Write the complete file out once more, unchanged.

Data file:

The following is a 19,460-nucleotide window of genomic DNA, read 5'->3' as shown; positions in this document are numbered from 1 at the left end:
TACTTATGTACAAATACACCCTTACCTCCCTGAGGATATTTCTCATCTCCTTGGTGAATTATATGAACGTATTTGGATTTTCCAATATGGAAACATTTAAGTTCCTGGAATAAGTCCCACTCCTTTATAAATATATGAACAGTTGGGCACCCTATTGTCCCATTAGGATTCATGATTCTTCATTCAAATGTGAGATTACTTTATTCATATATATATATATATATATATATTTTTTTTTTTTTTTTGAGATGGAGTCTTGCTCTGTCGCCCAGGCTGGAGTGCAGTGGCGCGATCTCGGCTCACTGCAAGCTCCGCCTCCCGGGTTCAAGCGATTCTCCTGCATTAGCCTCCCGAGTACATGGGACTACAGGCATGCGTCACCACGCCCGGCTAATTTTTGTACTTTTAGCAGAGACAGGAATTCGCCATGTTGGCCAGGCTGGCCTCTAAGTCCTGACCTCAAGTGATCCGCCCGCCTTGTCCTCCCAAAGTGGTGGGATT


The following is a 19,460-nucleotide window of genomic DNA, read 5'->3' as shown; positions in this document are numbered from 1 at the left end:
TACTTATGTACAAATACACCCTTACCTCCCTGAGGATATTTCTCATCTCCTTGGTGAATTATATGAACGTATTTGGATTTTCCAATATGGAAACATTTAAGTTCCTGGAATAAGTCCCACTCCTTTATAAATATATGAACAGTTGGGCACCCTATTGTCCCATTAGGATTCATGATTCTTCATTCAAATGTGAGATTACTTTATTCATATATATATATATATATATATATTTTTTTTTTTTTTTTGAGATGGAGTCTTGCTCTGTCGCCCAGGCTGGAGTGCAGTGGCGCGATCTCGGCTCACTGCAAGCTCCGCCTCCCGGGTTCAAGCGATTCTCCTGCATTAGCCTCCCGAGTACATGGGACTACAGGCATGCGTCACCACGCCCGGCTAATTTTTGTACTTTTAGCAGAGACAGGAATTCGCCATGTTGGCCAGGCTGGCCTCTAAGTCCTGACCTCAAGTGATCCGCCCGCCTTGTCCTCCCAAAGTGGTGGGATT